U+0031 <> U+1B51 ; 1 / ᭑

U+0032 <> U+1B52 ; 2 / ᭒

U+0033 <> U+1B53 ; 3 / ᭓

U+0034 <> U+1B54 ; 4 / ᭔

U+0035 <> U+1B55 ; 5 / ᭕

U+0036 <> U+1B56 ; 6 / ᭖

U+0037 <> U+1B57 ; 7 / ᭗

U+0038 <> U+1B58 ; 8 / ᭘

U+0039 <> U+1B59 ; 9 / ᭙


A font containing the glyphs is needed – the free Noto fonts from Google are quite useful here.

Then in Latex, declare a new font family and apply the mapping to it; declare a new environment using that mapped font; and, for convenience, a wrapper applying that environment to the supplied text, so that feeding it a 1, for example, produces a ᭑ (in the Balinese mapping).


%======== Balinese digits transliteration

\newfontfamily{\flearndbal}[Mapping=arabic-to-balinese,Scale=1.8]{Noto Sans Balinese}









The intended purpose is to print the correct digits in order to learn how to write and read the numbers.


Addendum 06-Jan-2019

Legal Essay Template POC WIP is up and looking quite workable:


Footnoting has only just started (about 2%), but numbered paragraphs, table of cases, shorthand abbreviations are done. Additional features: authority and statute quotation blocks, judgment headings as mini-table of contents, and a words-and-phrases accumulator.


Sidenote: Tex is a real typesetting app, and impressive.
With the idea of having a title/subtitle something like this, in default formatting and then after moving the two lines closer together (by -0.35em) to form more of a visual unit:

it’s obvious that the second lines needs to shrink in a touch to be visually balanced so making the second line the same width as the first, plus a step up in size, gives:
(never mind the bolding tryout)



and because of an optical illusion at both ends, relating to the tail of the t-character at the end of the first line and the left leg of the A-character at the start of the second, the second line can shrink in an ever-so tiny touch more, by the width of a cat’s whisker (2.5pt at both ends):





Doctor Who – Series 11 (2018)

‘JodieWhittaker as the first female Doctor nails it.’1 – says a local newspaper, looking back at the television year that was 2018.

Quite true. Well done!

1The Sydney Morning Herald (17 Dec. 2018), The Guide, p 4.

Test link to PDF on Google Drive:

shared PDF (WIP): Dr Who series 11 (review)

Embedding a document requires a plug-in, which in turn apparently requires an upgrade from Free to Business Plan.


Referencing TV series with Biblatex

Start of a biblatex style for TV series: bibtvseries.

The episode bib entry (@bibtvepisode) is a child of the series bib entry (@bibtvseries), so biblatex inheritance comes into play.

Using as an example the episode of Lost in Space (the 60s version) where Dr Smith finds what turns out to be a space vending machine, and dials up silver-skinned android Verda:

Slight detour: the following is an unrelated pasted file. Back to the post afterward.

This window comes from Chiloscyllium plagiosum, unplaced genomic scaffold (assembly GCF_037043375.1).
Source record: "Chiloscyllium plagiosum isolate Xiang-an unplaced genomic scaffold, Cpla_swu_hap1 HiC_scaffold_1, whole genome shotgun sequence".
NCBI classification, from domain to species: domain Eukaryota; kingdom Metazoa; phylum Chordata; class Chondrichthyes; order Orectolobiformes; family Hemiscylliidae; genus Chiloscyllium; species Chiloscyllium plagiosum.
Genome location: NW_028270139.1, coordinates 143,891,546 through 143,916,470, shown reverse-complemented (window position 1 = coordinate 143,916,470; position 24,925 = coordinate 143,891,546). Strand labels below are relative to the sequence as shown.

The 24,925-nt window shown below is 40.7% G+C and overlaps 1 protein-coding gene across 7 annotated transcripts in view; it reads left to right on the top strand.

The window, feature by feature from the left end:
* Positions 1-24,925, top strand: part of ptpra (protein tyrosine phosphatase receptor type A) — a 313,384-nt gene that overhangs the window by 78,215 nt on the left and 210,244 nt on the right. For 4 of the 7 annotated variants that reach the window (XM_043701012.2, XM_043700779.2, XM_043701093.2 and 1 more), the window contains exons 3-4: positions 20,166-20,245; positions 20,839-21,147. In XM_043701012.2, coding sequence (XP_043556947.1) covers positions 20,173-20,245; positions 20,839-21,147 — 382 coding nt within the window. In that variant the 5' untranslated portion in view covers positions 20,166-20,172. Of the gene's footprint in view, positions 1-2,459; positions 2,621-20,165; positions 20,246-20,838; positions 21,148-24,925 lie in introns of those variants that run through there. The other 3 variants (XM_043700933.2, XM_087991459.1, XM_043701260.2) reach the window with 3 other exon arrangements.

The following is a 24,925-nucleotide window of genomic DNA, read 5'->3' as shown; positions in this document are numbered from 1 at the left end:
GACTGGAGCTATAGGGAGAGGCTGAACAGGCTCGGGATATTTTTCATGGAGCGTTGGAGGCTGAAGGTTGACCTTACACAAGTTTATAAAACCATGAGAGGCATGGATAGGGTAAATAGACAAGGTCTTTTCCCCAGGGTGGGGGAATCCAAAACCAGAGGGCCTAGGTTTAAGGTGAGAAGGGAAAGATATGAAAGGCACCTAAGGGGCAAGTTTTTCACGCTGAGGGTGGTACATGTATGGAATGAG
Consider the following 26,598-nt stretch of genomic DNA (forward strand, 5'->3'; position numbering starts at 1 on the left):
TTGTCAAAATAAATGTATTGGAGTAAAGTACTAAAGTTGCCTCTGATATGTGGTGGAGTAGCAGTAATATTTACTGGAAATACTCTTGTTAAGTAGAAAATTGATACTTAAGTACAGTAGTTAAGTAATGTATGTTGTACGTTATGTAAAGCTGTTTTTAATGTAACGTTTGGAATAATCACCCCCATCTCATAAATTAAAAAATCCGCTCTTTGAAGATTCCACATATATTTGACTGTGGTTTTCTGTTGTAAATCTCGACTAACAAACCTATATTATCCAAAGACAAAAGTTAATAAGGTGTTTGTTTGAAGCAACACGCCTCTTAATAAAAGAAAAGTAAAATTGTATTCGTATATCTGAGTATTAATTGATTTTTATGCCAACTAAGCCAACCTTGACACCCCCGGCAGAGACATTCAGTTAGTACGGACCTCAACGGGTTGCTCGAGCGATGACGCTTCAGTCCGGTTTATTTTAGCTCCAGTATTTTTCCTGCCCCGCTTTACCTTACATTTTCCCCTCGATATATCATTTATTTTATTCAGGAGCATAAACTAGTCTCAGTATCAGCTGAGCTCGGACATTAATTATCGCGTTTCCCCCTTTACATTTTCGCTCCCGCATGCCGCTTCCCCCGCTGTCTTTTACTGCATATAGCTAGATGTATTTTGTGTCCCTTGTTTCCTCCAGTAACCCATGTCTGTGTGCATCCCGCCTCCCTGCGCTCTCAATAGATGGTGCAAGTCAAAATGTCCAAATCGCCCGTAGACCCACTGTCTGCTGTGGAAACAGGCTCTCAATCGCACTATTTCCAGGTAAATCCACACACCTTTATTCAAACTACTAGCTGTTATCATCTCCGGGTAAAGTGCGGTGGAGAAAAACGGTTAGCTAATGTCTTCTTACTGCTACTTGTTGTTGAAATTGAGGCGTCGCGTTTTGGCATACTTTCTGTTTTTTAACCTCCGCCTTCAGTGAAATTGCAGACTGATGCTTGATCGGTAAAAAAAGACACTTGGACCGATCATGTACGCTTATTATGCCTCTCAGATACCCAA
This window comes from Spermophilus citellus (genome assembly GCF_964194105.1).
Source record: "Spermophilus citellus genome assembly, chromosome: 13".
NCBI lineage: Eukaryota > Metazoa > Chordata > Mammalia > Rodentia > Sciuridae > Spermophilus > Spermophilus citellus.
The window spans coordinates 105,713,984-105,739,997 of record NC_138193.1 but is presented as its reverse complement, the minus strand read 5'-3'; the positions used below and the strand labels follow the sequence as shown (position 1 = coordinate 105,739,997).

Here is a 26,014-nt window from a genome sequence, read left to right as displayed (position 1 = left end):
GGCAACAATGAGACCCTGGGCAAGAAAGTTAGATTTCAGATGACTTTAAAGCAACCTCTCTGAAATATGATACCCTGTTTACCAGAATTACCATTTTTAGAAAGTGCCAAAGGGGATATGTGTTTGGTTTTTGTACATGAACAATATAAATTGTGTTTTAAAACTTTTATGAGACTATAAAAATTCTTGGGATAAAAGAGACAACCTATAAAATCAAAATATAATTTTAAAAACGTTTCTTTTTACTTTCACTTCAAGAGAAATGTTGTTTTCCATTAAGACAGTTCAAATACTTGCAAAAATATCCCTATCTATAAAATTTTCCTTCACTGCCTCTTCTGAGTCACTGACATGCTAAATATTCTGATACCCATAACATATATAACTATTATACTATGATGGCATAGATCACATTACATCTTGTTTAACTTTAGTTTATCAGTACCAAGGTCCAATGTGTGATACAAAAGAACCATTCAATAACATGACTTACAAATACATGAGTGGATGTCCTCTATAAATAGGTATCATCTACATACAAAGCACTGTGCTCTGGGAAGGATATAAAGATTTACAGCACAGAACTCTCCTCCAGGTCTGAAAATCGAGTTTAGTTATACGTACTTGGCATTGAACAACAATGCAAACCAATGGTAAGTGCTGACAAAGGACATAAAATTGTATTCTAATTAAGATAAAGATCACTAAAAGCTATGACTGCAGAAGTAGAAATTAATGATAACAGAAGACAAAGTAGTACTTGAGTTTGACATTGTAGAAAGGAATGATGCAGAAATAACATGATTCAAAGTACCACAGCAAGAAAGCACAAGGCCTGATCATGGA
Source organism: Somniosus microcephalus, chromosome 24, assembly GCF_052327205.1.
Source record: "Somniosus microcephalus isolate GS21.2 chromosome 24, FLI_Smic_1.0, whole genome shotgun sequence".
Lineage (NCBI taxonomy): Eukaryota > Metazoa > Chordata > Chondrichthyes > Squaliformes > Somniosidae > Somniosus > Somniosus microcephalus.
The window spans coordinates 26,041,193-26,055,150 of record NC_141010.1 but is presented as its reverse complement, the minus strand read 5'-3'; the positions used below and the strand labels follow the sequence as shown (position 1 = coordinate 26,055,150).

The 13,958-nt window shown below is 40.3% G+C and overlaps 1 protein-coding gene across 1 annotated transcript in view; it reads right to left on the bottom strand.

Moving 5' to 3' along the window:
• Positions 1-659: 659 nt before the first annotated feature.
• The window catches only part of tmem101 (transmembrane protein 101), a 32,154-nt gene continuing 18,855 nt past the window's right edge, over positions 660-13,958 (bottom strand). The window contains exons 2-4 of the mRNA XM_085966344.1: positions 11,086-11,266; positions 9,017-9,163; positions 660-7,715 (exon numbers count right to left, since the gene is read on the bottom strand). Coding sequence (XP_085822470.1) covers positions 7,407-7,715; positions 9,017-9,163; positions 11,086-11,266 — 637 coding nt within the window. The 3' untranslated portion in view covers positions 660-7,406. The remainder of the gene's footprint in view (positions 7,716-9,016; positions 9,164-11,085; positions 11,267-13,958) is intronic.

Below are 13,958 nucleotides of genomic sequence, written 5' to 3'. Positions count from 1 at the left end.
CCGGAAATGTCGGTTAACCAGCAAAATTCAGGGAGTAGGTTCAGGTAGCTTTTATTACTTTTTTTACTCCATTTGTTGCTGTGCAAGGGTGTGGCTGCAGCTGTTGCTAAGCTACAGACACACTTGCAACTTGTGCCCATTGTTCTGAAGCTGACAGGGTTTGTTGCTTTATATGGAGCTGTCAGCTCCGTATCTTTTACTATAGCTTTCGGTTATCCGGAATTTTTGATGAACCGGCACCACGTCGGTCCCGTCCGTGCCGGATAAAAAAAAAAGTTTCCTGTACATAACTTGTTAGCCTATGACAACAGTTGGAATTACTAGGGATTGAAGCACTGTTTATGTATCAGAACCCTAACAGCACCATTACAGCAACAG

An exercise in defining new entry types.

The code:




  title   = {Lost in Space},

  titleabbrev = {LiS},

  year = {1966\textendash 1968},

  numberseasons = {3},

  numberepisodes = {99},

  genre = {science fiction},

  genreb = {space adventure},

  setting = {outer space},

  timeperiod = {1997},

  producer = {Irwin Allen},

  creator = {Irwin Allen},

  premise = {space family explorers lost in space},

  like = {Swiss Family Robinson in space},



  seriesnumber = {2},

  episodenumber = {7},

  episodecount = {18},

  precis = {The one where Penny has an adventure},

  discseasonset ={2.1},

  discnumber = {2},

  episodetitle = {The Android Machine},

  director = {Don Richardson},

  writer = {Bob Duncan and Wanda Duncan},

  gueststar = {Dee Hartford as Verda},

  related = {lis},

  relatedtype = {episode},

  crossref = {lis},





\DeclareDatamodelFields[type=field, datatype=literal]{

%  title,

%  year,







\DeclareDatamodelFields[type=field, datatype=literal]{






\DeclareDatamodelFields[type=list, datatype=name]{

























  \ProvidesFile{english-bibtvseries.lbx}[2018/11/15 english with additions for TV series]


  \NewBibliographyString{series, episode, as, director, writer, producer, numseasons, creator,}


    inherit   = {english},

    series     = {{series}{series}},

    episode     = {{episode}{ep}},

    as     = {{as}{as}},

    director  = {{director}{dir}},

    writer    = {{writer}{written by}},

    producer    = {{producer}{produced by}},

    numseasons = {{seasons}{x}},

    creator = {{creator}{created by}},







%\usepackage{textglos}% xv



\usepackage[datamodel=bibtvseries, backend=biber]{biblatex}








\printfield{seriesnumber}\adddot \printfield{episodenumber}%








































%  \setunit{}%















  \mkbibquote{\printfield{episodetitle}} %

%  \setunit{\addspace}%


%	   \usebibmacro{seriestitle}




%  \usebibmacro{seriesname}%


%  \addspace%












%  \usebibmacro{seriesproducer}

  \usebibmacro{seriescreator}   \setunit{\adddot}%
















When the space race was on and \cite{lis} came out, the series \citetitle{lis}, the whole world was amazed.


Series fullcite, as for a caption: 





Episode fullcite: \fullcite{lis-tam}

Without the names: \citeeptitlemed{lis-tam}

Episode title cite: \citeeptitle{lis-tam}

Episode footcite: text\footcite[See][with Verda as a silver-skinned Tin Man]{lis-tam}

Episode footfullcite: text\footfullcite{lis-tam}

Episode title cite with shortref: \citeeptitleref{lis-tam}

%Verda is an \xv[Tin Man]{android}, therefore silver-coated, and a \xv[easily distracted by flowers and easily frightened by cave-dwelling Moss Monsters]{female}, therefore does not realise that she could use her superior strength, skill, ability and reflexes. Must be the programming. Which is enhanced by a male, of course (Dr Smith). And appreciatively appraised by another (Mr Zumdish, from the Complaints Department). Very sixties. TV, that is.